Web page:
Mid Sussex Remembrance Concert - Review

Dolphin Centre, Haywards Heath, November 10, 2016. Review and photo by Melvyn Walmsley

Thursday, 14th November 2019, 4:10 pm
Updated Thursday, 14th November 2019, 4:11 pm
Martin Palmer, Olivia Bell, Robert Hammersley

On successive Remembrance Sundays the Dolphin Centre's rafters have been shaken by a whole-hearted, harmonious and reverential sound. Under Robert Hammersley's baton, Ardingly Choral Society, Mid Sussex Sinfonia (led by Martin Palmer), Sandra Janman's Copthorne Prep School Choir and the audience again caught the rousing optimism of Parry's Jerusalem (1916). A perfect prelude to Jonny Dunsford's pre-interval appeal: when we don't see freshly wounded service personnel returning, thousands still need the Royal British Legion, the concert's worthy beneficiary.

The final piece, Poulenc's Gloria (1959), with its kaleidoscopic changes of tempo, mood and musical colours, requires an even tighter yet calm and assured fusion of soprano soloist, orchestra, choir and conductor. Their frequent collaboration over the years enabled what the composer, a sincere believer, intended. Such polished, secure but energised momentum realised the exultation and contrasting humility of Poulenc's modern masterpiece. Its opening bang heralds a disturbing yet joyful spiritual and emotional journey towards its whispered lark-ascending solo Amen.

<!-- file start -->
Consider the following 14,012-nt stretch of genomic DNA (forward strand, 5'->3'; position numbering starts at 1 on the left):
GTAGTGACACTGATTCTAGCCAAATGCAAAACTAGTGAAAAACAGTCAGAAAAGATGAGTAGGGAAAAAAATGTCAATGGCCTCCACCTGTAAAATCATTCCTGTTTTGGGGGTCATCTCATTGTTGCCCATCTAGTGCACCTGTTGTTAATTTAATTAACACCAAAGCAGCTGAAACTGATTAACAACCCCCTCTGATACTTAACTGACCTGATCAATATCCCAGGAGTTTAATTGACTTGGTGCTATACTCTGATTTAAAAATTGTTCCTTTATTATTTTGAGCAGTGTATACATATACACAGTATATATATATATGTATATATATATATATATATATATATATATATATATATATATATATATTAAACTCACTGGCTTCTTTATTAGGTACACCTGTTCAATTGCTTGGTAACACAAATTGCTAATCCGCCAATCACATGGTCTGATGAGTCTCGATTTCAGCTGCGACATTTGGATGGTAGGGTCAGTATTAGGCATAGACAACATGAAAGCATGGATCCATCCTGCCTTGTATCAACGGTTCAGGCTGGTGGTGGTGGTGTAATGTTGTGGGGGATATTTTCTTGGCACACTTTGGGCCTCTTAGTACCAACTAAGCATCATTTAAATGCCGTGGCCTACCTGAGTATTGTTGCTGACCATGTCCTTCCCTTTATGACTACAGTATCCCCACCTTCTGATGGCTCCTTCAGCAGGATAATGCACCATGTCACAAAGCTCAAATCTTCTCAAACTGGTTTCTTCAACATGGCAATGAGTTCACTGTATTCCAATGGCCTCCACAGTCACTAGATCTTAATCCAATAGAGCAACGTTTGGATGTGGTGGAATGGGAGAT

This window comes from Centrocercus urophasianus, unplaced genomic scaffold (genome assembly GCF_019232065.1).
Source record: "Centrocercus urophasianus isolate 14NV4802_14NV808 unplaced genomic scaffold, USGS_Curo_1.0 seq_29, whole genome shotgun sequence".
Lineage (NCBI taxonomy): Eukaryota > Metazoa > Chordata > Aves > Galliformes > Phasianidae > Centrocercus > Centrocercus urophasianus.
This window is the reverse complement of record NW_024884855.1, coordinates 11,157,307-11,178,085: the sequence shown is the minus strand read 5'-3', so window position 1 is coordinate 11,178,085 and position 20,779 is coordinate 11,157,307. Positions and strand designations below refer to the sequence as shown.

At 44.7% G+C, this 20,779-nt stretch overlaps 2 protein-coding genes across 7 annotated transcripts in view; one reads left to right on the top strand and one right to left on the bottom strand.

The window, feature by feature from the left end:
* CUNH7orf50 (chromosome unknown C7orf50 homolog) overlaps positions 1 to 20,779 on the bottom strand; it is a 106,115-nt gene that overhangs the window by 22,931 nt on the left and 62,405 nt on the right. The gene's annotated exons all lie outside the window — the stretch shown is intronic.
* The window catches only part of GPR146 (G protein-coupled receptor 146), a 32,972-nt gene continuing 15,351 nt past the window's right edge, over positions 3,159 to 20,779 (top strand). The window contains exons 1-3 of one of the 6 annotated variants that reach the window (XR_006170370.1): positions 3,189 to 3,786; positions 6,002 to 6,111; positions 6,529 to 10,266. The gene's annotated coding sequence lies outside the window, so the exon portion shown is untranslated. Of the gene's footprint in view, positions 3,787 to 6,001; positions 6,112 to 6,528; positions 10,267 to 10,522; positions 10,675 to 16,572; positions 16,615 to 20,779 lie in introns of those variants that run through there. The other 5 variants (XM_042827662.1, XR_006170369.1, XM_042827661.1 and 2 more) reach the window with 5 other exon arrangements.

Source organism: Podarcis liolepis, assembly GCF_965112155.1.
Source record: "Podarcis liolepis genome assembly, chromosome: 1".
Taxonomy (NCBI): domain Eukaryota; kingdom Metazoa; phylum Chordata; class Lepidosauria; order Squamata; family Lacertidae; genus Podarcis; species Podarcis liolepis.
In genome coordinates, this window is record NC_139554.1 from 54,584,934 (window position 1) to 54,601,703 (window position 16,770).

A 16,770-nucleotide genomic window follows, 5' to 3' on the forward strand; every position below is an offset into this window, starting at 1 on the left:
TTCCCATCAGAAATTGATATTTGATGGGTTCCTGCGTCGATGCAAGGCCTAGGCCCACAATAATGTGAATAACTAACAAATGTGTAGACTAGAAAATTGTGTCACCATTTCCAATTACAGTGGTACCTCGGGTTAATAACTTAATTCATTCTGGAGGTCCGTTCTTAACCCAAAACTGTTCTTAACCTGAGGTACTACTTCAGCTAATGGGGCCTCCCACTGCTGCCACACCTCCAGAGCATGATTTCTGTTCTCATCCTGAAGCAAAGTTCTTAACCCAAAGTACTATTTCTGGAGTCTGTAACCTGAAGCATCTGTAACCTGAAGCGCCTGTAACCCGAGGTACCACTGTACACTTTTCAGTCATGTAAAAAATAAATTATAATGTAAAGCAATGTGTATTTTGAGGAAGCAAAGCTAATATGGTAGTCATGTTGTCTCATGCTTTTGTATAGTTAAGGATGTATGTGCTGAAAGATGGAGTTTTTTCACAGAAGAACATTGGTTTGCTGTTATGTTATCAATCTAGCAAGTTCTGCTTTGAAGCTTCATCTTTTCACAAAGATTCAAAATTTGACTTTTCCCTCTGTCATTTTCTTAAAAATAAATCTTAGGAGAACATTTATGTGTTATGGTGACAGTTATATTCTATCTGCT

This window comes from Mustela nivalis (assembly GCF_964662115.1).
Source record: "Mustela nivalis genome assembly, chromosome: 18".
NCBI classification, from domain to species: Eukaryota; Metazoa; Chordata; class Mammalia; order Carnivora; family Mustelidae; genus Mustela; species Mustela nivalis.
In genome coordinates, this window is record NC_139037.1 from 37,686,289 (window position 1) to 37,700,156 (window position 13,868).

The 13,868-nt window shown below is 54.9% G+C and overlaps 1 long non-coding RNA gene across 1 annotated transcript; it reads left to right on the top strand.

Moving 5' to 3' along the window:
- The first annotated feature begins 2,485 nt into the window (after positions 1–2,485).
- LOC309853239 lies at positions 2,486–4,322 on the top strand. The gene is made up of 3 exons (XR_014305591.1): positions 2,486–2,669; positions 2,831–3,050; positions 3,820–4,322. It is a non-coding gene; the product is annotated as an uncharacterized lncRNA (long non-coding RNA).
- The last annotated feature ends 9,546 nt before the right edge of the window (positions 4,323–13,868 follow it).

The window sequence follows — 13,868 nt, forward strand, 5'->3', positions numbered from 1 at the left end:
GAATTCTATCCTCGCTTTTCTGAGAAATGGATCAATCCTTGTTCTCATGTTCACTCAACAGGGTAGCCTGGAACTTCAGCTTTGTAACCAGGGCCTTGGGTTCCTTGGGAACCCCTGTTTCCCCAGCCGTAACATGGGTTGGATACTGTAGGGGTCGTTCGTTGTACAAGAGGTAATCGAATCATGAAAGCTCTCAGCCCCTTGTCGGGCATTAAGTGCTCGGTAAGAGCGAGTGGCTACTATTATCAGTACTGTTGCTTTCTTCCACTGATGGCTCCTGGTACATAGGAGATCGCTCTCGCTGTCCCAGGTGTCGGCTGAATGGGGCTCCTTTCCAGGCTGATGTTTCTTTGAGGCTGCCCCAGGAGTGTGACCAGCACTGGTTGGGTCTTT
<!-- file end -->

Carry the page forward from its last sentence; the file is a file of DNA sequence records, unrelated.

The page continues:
Earlier, such accomplished togetherness had enhanced an all-age performance of Hammersley's Remembrance. Ditto his arrangement of Beethoven's Seventh Symphony Allegretto to Sassoon's Everyone Suddenly Burst Out Singing (1919), read first by Eva Zielka, a member of the school choir. The audience's applause was just as spontaneous, for her reading was mature, animated and empathetic, matching the children's rendering of True Colours (Lauper), Adiemus (Jenkins) and Rutter's The Lord Bless You.

The Society and Sinfonia delivered similarly vigorous yet sensitive performances of Gounod's Judex from Mors et Vita and two movements from Mozart's Vesperae Solennes, whose celebrated Laudate Dominum requires a first rate soprano soloist. Olivia Bell's controlled power, clear diction, unwavering legato and fidelity to the text proved ideal for this and the Poulenc. Altogether, this was a Remembrance concert worthy of the name, both musically and as a fundraising event.

Review and photo by Melvyn Walmsley